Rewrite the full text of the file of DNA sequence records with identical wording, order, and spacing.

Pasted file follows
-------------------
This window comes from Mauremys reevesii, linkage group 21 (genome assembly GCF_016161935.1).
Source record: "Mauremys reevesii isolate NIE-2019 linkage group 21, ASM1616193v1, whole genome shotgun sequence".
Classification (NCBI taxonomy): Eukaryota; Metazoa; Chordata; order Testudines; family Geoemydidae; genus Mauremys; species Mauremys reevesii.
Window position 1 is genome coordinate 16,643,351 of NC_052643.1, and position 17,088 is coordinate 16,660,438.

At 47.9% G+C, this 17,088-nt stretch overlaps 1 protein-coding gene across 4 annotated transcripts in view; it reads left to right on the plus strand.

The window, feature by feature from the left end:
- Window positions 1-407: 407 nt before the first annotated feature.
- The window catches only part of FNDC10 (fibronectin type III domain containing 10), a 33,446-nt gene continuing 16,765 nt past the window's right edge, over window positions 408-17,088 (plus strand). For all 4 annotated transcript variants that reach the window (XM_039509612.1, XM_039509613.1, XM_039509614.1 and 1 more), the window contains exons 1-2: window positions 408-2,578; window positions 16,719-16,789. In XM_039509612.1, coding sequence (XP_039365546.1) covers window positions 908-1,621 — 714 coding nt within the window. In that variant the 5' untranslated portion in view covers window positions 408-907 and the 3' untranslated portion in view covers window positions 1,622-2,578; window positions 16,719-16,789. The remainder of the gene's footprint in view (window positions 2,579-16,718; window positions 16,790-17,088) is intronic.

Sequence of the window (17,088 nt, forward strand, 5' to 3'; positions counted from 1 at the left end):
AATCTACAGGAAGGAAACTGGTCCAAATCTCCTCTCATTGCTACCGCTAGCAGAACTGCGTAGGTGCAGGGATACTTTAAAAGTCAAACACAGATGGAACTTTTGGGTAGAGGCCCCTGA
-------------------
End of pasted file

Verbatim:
This window comes from Mauremys reevesii, linkage group 21 (genome assembly GCF_016161935.1).
Source record: "Mauremys reevesii isolate NIE-2019 linkage group 21, ASM1616193v1, whole genome shotgun sequence".
Classification (NCBI taxonomy): Eukaryota; Metazoa; Chordata; order Testudines; family Geoemydidae; genus Mauremys; species Mauremys reevesii.
Window position 1 is genome coordinate 16,643,351 of NC_052643.1, and position 17,088 is coordinate 16,660,438.

At 47.9% G+C, this 17,088-nt stretch overlaps 1 protein-coding gene across 4 annotated transcripts in view; it reads left to right on the plus strand.

The window, feature by feature from the left end:
- Window positions 1-407: 407 nt before the first annotated feature.
- The window catches only part of FNDC10 (fibronectin type III domain containing 10), a 33,446-nt gene continuing 16,765 nt past the window's right edge, over window positions 408-17,088 (plus strand). For all 4 annotated transcript variants that reach the window (XM_039509612.1, XM_039509613.1, XM_039509614.1 and 1 more), the window contains exons 1-2: window positions 408-2,578; window positions 16,719-16,789. In XM_039509612.1, coding sequence (XP_039365546.1) covers window positions 908-1,621 — 714 coding nt within the window. In that variant the 5' untranslated portion in view covers window positions 408-907 and the 3' untranslated portion in view covers window positions 1,622-2,578; window positions 16,719-16,789. The remainder of the gene's footprint in view (window positions 2,579-16,718; window positions 16,790-17,088) is intronic.

Sequence of the window (17,088 nt, forward strand, 5' to 3'; positions counted from 1 at the left end):
AATCTACAGGAAGGAAACTGGTCCAAATCTCCTCTCATTGCTACCGCTAGCAGAACTGCGTAGGTGCAGGGATACTTTAAAAGTCAAACACAGATGGAACTTTTGGGTAGAGGCCCCTGA